Appearance: Deciduous vine that grows up to 66 ft. long. Vines climb by winding around a tree or other support structure.
Leaves: Alternate, simple, vary in shape from oblong to almost round. Leaf size is also variable from 2-5" long to 1.4-2" wide. Leaf margins have rounded teeth.
Flowers: There are separate male and female plants. Flowering occurs in the spring and flowers are arranged in clusters of 2-7 at the leaf axils. Each flower has 5 petals and 5 sepals. Flowers are small and greenish-yellow.
Fruit: Fruits are round and change in color from green to bright red with a yellow capsule as they mature. Typical female plants can produce up to 370 fruits which ripen in the fall.
Roots: Underground rhizomes spread and can send up new plants.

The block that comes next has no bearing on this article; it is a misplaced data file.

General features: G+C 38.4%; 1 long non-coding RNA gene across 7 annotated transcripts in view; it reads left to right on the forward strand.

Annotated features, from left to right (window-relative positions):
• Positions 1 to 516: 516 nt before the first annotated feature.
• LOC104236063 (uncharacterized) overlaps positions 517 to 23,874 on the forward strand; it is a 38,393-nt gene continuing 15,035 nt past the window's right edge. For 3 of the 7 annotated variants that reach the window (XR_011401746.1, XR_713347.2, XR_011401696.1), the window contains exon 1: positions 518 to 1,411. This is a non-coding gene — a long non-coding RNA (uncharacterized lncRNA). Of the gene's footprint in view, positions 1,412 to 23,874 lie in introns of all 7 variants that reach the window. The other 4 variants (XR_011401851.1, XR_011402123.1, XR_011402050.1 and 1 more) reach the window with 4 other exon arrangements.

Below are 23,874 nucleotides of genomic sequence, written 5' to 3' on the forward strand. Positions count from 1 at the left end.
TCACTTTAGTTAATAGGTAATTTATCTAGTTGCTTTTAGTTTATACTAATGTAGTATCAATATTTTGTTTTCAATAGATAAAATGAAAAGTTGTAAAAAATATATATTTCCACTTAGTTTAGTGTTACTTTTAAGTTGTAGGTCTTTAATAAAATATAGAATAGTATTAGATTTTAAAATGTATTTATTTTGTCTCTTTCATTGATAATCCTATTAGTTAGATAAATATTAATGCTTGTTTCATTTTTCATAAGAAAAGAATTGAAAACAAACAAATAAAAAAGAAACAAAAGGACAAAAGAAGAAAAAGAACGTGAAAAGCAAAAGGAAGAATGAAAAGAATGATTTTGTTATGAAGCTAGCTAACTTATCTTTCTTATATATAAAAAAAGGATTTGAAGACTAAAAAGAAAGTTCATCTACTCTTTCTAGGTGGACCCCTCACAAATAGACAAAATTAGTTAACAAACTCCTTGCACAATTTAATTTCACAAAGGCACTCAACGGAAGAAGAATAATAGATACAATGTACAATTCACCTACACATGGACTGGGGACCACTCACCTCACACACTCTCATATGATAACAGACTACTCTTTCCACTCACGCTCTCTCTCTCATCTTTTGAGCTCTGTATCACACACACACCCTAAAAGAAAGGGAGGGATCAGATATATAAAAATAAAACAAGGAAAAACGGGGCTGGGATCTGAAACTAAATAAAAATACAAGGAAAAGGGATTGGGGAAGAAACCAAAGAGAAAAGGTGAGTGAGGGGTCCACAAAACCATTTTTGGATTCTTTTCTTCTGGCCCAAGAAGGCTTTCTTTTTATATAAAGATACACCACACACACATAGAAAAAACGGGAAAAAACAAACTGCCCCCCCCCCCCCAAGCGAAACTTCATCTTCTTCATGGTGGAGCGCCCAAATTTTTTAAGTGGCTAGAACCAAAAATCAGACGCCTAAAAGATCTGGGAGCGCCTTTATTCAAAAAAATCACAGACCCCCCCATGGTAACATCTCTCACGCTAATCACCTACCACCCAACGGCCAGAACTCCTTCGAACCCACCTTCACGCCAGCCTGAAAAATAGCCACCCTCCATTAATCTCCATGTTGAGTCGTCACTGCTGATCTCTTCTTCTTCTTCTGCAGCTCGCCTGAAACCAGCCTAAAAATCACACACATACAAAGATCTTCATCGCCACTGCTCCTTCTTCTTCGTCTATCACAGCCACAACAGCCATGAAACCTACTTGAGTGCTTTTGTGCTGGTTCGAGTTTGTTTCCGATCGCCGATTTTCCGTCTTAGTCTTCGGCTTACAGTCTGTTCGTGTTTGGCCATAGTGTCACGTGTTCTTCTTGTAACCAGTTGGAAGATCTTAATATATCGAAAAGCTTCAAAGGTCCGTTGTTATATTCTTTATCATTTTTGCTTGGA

To distinguish from the native vine, American bittersweet (Celastrus scandens):
- American bittersweet has orange capsules around red fruits, Oriental bittersweet has yellow capsules around red fruits.
- American bittersweet flowers and fruits are only found at the terminal ends of stems, Oriental bittersweet flowers and fruits are found all along the stem at leaf axils.
- Leaf shape is highly variable and not a good characteristic for distinguishing American vs. Oriental bittersweet.
- See MDA website for photos comparing the two species.
- Additional resources for distinguishing American and Oriental bittersweet:
- USGS bittersweet identification fact sheet
- Mistaken Identity - Invasive Plants and their Native Look-Alikes (pages 24-25)
- Bittersweet ID for Crafters (Differences between American bittersweet and Oriental bittersweet
- American (climbing) bittersweet (Celastrus scandens) and its cultivars
- Oriental bittersweet brochure
- What do the Holidays and Invasive Species have in common? Oriental bittersweet
- Minnesota Noxious Weeds
- USDA Forest Service Oriental bittersweet information
- USDA Forest Service Oriental bittersweet fact sheet
- MISIN Oriental bittersweet identification training module
- NRCS Oriental bittersweet Management